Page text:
Most people are familiar with white noise, that static sound of an air conditioner that lulls us to sleep by drowning out any background noise.
Except technically, the whirl of a fan or hum of the AC isn’t white noise at all. Many of the sounds we associate with white noise are actually pink noise, or brown, or green, or blue. In audio engineering, there’s a whole rainbow of noise colors, each with its own unique properties, that are used to produce music, help relaxation, and describe natural rhythms like the human heartbeat. If you know what to look for, you can start to notice the colors of the noise that make up the soundscape around us.
The open source community produces a large amount of software for different uses. I have already told you about open source tools for interactive fictions. Here are eleven open source tools to help authors be creative.
posted 6 Nov by peter
maxplanck.nautil.us/article/338/learning-to-read-in-your-30s-profoundly-transforms-the-brain, posted 6 Nov by peter in cognition science toread
In contrast to previous assumptions, the learning process leads to a reorganization that extends to deep brain structures in the thalamus and the brainstem. The relatively young phenomenon of human writing, therefore, changes brain regions that are very old in evolutionary terms and already core parts of mice and other mammalian brains.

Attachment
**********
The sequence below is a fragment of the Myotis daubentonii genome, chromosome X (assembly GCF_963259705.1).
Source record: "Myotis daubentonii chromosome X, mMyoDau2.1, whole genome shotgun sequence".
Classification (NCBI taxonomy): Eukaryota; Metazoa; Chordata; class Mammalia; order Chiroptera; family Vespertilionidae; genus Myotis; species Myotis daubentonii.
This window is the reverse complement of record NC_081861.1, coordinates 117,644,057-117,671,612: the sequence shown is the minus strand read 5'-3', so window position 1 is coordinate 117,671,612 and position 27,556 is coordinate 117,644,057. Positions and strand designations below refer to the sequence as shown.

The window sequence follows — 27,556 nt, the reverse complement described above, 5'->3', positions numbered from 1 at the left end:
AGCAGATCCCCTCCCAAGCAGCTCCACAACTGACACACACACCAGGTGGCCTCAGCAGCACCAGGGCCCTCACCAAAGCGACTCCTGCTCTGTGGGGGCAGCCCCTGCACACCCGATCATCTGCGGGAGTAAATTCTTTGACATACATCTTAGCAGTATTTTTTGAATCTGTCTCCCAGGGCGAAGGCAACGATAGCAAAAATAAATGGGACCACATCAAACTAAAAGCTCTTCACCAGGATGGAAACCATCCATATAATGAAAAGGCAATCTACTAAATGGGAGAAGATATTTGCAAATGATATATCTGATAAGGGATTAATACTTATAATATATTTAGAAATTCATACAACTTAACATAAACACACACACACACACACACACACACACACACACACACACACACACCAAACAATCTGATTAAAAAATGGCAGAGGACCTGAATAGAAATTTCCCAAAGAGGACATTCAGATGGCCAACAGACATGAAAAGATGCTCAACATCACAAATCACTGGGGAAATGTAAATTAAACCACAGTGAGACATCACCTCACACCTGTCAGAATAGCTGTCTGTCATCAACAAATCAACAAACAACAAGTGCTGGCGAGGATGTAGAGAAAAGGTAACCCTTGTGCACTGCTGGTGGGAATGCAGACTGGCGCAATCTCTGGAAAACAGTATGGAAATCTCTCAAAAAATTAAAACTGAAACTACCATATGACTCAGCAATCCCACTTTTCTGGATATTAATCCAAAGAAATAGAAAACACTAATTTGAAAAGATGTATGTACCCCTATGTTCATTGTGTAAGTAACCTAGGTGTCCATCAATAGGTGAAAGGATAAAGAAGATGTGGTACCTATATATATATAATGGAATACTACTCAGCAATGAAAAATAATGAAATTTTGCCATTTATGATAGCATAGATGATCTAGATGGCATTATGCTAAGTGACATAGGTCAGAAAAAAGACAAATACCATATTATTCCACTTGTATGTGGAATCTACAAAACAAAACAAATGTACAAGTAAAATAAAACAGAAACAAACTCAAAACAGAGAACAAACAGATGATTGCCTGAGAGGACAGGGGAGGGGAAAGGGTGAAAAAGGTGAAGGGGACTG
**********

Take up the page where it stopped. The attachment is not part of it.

Axiom is an extremely flexible node-based realtime audio synthesizer. It was originally designed for size-constrained environments such as PC intros in the demoscene, but is entirely open source and is becoming an excellent free tool for any musician.
- Musician-friendly (ie knobs and sliders) interface
- Highly customizable and flexible through a node editor and custom scripting language, named Maxim
- Export to replayer with no dependencies (not even the standard library)
- Use any DAW with VSTi support for note editing and automation
posted 30 Oct by peter
https://www.theregister.co.uk/2016/01/27/nsa_loves_it_when_you_use_pgp/, posted 30 Oct by peter in communication email privacy security
"To be honest, the spooks love PGP," Nicholas Weaver, a researcher at the International Computer Science Institute, told the Usenix Enigma conference in San Francisco on Wednesdy. "It's really chatty and it gives them a lot of metadata and communication records. PGP is the NSA's friend."
posted 29 Oct by peter
A database of paper airplanes with easy to follow folding instructions.